Some independent inquiries seem to support the ecologists’ claims. Scientists from Skopje tested the level of air pollution in Kavadarci by collecting moss samples from the surrounding area. The results were troubling: The median value of nickel found in moss from Kavadarci was about 15 times higher than in Macedonia as a whole. The report concluded: “This fact confirms the influence of the air pollution with dust from the ferronickel plant in the larger region of city of Kavadarci.” Meanwhile, representatives of the plant insist the levels of air pollution in the area are normal.
The average monthly salary of a FENI factory employee is $657, which is high for Macedonia, where the average worker earns just $461 a month. According to Eco Life, this alone is enough to keep many workers quiet.
But even those employed by the mining company cannot be certain they will keep their jobs. Earlier this year, Cunico Resources decided to close its mine in Rzanovo, and 30 workers were laid off. It turns out the company had acquired a new ferronickel mine in Guatemala.
In November 2011, Armend Fejzda fell into an open boiler at the Ferronikeli mining and smelting plant, located just 34 kilometers from Prishtina near the city of Drenas (Glogovac in Serbian). The 24-year-old sustained third-degree burns over most of his body. It took him several days to die.
A few months later, Halim Morina, another Ferronikeli worker, was seriously injured when he fell into the same open boiler. Luckily, the water only reached as high as his waist. While receiving treatment for severe burns in a nearby hospital where he lay paralyzed for three weeks, Morina thought about suing Cunico Resources but decided against it for fear of losing his job. “I did not have the courage to ask for reparations since I was afraid I would be fired,” he told local media. Six months later, he was laid off. Morina, who is in his 50s, was the sole breadwinner in his family of eight. The burns he suffered have so harmed him he can no longer perform the same work that sustained his family for decades.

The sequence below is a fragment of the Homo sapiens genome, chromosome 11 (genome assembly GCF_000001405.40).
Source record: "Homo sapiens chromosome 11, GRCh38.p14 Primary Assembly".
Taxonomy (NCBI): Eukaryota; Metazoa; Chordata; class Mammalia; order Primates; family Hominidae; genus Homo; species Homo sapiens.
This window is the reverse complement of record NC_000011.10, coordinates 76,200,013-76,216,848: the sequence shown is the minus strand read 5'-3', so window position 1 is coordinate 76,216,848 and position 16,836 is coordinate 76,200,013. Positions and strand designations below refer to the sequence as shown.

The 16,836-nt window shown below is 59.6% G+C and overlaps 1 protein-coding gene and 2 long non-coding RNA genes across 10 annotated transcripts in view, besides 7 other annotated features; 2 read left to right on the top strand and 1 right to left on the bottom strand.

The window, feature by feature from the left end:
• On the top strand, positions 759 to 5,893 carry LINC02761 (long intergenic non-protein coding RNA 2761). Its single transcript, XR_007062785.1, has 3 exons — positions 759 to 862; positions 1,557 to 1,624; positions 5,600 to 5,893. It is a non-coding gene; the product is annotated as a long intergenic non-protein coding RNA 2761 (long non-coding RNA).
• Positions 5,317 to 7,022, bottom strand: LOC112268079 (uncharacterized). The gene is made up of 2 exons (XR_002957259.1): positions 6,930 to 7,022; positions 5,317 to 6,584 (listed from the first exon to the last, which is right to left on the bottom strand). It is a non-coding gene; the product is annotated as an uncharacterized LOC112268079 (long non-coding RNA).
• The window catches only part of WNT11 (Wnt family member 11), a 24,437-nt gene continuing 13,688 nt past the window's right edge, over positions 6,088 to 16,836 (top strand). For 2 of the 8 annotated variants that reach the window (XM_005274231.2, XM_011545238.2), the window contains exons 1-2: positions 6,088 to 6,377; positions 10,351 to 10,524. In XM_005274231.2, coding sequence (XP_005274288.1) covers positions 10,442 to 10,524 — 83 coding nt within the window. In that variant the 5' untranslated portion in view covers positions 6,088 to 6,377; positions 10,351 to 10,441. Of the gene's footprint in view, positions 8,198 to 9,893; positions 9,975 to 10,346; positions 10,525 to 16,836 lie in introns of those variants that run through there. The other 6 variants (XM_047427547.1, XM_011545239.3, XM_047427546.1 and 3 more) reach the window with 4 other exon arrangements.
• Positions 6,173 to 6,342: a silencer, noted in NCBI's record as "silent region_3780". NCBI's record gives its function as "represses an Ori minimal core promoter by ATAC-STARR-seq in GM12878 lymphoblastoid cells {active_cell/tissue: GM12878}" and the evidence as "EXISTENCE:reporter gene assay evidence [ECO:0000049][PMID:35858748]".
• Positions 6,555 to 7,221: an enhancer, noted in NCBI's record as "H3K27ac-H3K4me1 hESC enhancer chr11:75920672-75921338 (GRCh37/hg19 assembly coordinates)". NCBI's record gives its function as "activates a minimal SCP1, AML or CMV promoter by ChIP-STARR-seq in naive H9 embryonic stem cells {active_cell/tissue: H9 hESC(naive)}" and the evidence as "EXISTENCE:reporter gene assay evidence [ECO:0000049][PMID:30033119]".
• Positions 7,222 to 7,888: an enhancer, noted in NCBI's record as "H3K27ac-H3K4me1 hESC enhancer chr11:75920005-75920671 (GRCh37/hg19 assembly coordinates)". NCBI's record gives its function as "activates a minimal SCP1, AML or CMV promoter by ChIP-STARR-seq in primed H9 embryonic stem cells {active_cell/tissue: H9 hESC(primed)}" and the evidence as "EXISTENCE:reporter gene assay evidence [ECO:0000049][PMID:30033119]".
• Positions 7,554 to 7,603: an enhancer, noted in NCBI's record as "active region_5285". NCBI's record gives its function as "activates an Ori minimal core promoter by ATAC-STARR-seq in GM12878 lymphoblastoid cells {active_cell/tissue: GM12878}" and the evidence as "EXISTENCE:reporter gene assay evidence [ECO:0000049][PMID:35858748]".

Though the Beny Steinmetz Group and others who stand to benefit from the Rosia Montana gold project in Romania have stated their commitment “to operate with respect for the safety, health and welfare of its employees and partners in the community”, the city of Drenas has experienced something somewhat different with the Ferronikeli plant. In Kosovo, BSGR and its partner, International Mineral Resources, have run an operation beset by explosions, fires, and dangerous levels of pollution.
Late one evening in June 2011, residents living in and around Drenas were awakened by an explosion so deafening some would later say they believed NATO — which targeted the plant in the Kosovo War in 1999 — was “bombing the town again”. When the smoke cleared, locals learned what had happened: A furnace used in the smelting complex had exploded, injuring five workers and damaging dozens of nearby homes.
The explosion so disturbed area residents that they began protesting against the plant, which employs some 1,000 workers. Demonstrators blocked the entrance to Ferronikeli’s facilities, disrupting production for several days.
But the plant has presented other, quieter dangers to Drenas. In September 2011, the Hydrometeorological Institute of Kosovo released a report indicating that air pollution from the mine and smelting plant was nine times the legal limit, and “posed a serious risk to the health of the population”. The institute’s director, Professor Syle Tahirsylaj, was very candid in expressing his views on the findings. “I would not live in Drenas for all the money in the world,” he said at the time. The report prompted Kosovo’s environmental inspectorate to initiate a lawsuit against Ferronikeli.
Then in October, a Drenas court fined the operators of the plant $54,000 for failing to report “emissions dangerous to the ecosystem of the area”. The ombudsperson’s report for the year concluded that “huge projects of the public and private economic operators…such as Ferronikeli, pollute the environment without any mercy and cause irreparable consequences”.
Meanwhile, the response from most Western observers was predictable in its praise for the mining companies: They applauded the privatization of Ferronikeli and FENI and their new foreign owners while paying little attention to potential local problems like pollution or disease because (presumably) poor people living in countries with high levels of unemployment should be grateful just to have a job earning a few hundred dollars a month.